1. Click on OP Videos tab
2. Click on aniridia implants in the first column
3. Click on aniridia ring in second column
4. Click on Type 50C in third column
5. Scroll down and click “download video”
You can save this video to your computer if you wish. Bear in mind that this video was made back in 1997, improvements have been made and the doctor is putting in model 50F.
I was born (1963) in Idaho Falls, Idaho to Ralph and Beverley Lawrence, and grew up in Portland, Oregon. My father is a retired Methodist Minister and my mother is a Violinist. I have two brothers, Alan who lives with my mother in Portland, Oregon, and my bother Doug who lives near my father in Boise, Idaho. My parents divorced in 1974 and my father re-married Audrey in 1975. I met my husband, Dennis while studying Elementary Education at Oregon State University in the Fall of 1981. Dennis completed his BS in Mechanical Engineering in March of 1983 from OSU. We were wed on June, 18, 1983 in Portland, Oregon. Dennis started his first engineering job at Rocketdyne in Canoga Park, CA and I finished my BA in Liberal Studies (1987) and got my teaching credential (1989) from California State University, Northridge. Dennis completed his MS in Applied Mechanics from CSUN in 1989. Our daughter Emily was born on August 30, 1988 and our son Craig was born on February 21, 1991. Emily was also born with aniridia and cataracts. We started homeschooling our children in the fall of 1993. Emily graduated in June of 2006 and is a junior at Master’s College. Craig will be graduating on June 12, 2009. This date will mark the culmination of 16 years of homeschooling! Dennis and I celebrated our 25th Wedding Anniversary on June 18 of last year.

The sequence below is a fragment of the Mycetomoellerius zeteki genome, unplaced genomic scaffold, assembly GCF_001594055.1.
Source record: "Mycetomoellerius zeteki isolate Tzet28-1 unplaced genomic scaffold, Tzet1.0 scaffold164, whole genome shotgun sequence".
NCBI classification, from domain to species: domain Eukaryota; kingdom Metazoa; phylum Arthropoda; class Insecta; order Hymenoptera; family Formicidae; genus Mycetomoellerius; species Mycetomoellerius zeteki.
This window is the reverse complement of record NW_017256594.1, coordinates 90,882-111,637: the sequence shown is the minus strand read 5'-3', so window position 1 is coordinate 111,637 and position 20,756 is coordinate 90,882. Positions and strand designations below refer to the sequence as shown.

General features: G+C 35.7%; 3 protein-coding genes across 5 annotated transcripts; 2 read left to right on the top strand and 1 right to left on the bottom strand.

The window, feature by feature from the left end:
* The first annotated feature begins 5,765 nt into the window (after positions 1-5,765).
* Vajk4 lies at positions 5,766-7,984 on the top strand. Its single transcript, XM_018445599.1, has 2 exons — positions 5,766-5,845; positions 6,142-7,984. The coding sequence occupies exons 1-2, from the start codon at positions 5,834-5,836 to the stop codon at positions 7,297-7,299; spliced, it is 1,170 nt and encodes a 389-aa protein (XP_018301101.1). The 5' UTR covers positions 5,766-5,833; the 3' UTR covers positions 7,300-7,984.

I grew up knowing who God was and knew that God loved me. But I did not have a relationship with God. God was there longing to have a close relationship with Him, but I only came to God when something would go wrong or I would have a laundry list of requests for Him. On March 5, 1982 I committed my life to Christ. From that day forward I have lived my life fully for Christ. "I have been crucified with Christ; and it is no longer I who live, but Christ lives in me; and the life which I now live in the flesh I live by faith in the Son of God, who loved me and gave Himself up for me.” Gal. 2:20 NASBU. My life was transformed as I grew in my faith and learned to yield to the Holy Spirit’s leading. I cannot imagine going through all that I have without a close intimate relationship with God.
He is my strength when I am weak! 2 Cor.5:7-9 says, “7 for we walk by faith , not by sight —
8 we are of good courage, I say, and prefer rather to be absent from the body and to be at home with the Lord.
9 Therefore we also have as our ambition, whether at home or absent, to be pleasing to Him.”